Originally created 04/21/01

NASCAR's death roulette



It will be amazing if at Sunday's NASCAR race at Talladega, Ala., there is not a serious accident. And it will be a miracle if no one is badly injured or killed, because NASCAR has ginned up some rules that are great for spectators who like spectacular crashes, and bad for drivers.

Although the racing association had the opportunity to modify rules that made its longest and fastest races more dangerous than ever, NASCAR officials stalled out. So the same conditions that faced drivers at the Daytona 500 - which led, in part, to the death of driving legend Dale Earnhardt - remain intact for one of the scariest races of all at Talladega's Superspeedway, racing's largest venue.

The association changed rules to make all the cars perform nearly identically. By requiring shields on carburetors to alter the fuel-air ratio, NASCAR reduced horsepower by a third and brought speeds under 200 mph. Although drivers don't have the throttle they used to have, they also don't become airborne as often.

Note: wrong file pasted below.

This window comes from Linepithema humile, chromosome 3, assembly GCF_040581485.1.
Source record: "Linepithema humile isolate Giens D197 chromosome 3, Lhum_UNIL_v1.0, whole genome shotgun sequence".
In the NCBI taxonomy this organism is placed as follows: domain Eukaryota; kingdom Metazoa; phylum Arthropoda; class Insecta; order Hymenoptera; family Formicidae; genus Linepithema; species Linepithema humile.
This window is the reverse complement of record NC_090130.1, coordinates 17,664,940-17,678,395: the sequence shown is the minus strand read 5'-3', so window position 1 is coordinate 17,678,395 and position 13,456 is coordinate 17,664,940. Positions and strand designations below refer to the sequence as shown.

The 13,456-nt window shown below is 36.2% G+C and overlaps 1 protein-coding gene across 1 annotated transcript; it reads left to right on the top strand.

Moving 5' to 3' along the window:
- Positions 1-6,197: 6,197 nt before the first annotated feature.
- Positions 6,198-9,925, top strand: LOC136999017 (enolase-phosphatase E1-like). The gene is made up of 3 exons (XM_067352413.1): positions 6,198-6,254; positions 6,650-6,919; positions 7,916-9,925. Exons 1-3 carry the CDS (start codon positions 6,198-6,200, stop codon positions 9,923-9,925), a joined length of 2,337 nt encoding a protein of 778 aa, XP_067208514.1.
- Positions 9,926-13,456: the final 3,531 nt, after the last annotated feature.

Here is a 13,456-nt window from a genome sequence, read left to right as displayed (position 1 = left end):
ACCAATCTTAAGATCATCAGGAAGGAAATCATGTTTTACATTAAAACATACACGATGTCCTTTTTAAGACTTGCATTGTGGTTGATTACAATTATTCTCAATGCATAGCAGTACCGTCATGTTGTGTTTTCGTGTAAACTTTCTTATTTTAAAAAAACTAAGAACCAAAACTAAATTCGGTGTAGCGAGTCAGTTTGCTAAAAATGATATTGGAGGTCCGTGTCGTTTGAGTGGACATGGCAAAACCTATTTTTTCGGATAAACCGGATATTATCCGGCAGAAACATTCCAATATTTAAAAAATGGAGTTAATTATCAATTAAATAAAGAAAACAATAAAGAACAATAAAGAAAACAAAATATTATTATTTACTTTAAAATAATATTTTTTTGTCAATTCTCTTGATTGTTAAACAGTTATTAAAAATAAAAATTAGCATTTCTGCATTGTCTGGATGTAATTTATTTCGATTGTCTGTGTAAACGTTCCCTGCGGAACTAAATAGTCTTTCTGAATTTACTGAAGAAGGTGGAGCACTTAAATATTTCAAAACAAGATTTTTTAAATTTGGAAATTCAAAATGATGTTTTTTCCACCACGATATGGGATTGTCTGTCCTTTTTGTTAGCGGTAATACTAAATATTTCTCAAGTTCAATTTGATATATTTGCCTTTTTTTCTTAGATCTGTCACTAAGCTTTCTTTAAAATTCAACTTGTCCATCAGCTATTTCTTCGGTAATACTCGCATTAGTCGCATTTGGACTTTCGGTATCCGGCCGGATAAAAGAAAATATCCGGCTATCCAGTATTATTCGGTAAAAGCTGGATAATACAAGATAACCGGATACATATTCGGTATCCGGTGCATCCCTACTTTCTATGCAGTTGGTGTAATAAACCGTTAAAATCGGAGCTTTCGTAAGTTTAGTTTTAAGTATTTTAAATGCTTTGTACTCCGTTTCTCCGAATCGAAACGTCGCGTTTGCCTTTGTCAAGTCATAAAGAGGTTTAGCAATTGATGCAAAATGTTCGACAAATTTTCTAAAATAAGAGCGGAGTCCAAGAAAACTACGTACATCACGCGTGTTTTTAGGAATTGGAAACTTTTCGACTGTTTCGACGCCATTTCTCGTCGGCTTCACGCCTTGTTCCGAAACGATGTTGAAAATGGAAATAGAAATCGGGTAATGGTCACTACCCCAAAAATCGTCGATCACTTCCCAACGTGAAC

NASCAR then required the addition of small aluminum strips on the rear spoilers, resulting in cars not being able to break from the pack. With cars having nearly the same power and drafting profiles, these tightly packed missiles race together for 500 miles, all with reduced control of the driver, who has a crippled throttle and at the same time is being sucked into the draft - and the rear bumper - of the car just inches ahead. If the racer ahead loses concentration, everyone behind gets the egg beater.

Just this year such a condition led to a 19-car pileup at Daytona where, fortunately, there were no deaths. But a similar scenario looms at Talledega's 2.66-mile track. This is Russian roulette.

NASCAR, responding to criticism for lackluster races in 2000, changed the rules to please the crowd, and sacrificed safety in the process. The new rule on the rear spoilers made racing more perilous, and created a lot of tension about this race.

Maybe that's exciting to crowds, but it's important to remember that Earnhardt, who won 34 races at Daytona, was a critic of the restrictor plates. Instead, he advised that NASCAR build bigger fences and let drivers race their cars unhampered.

Earnhardt was right.



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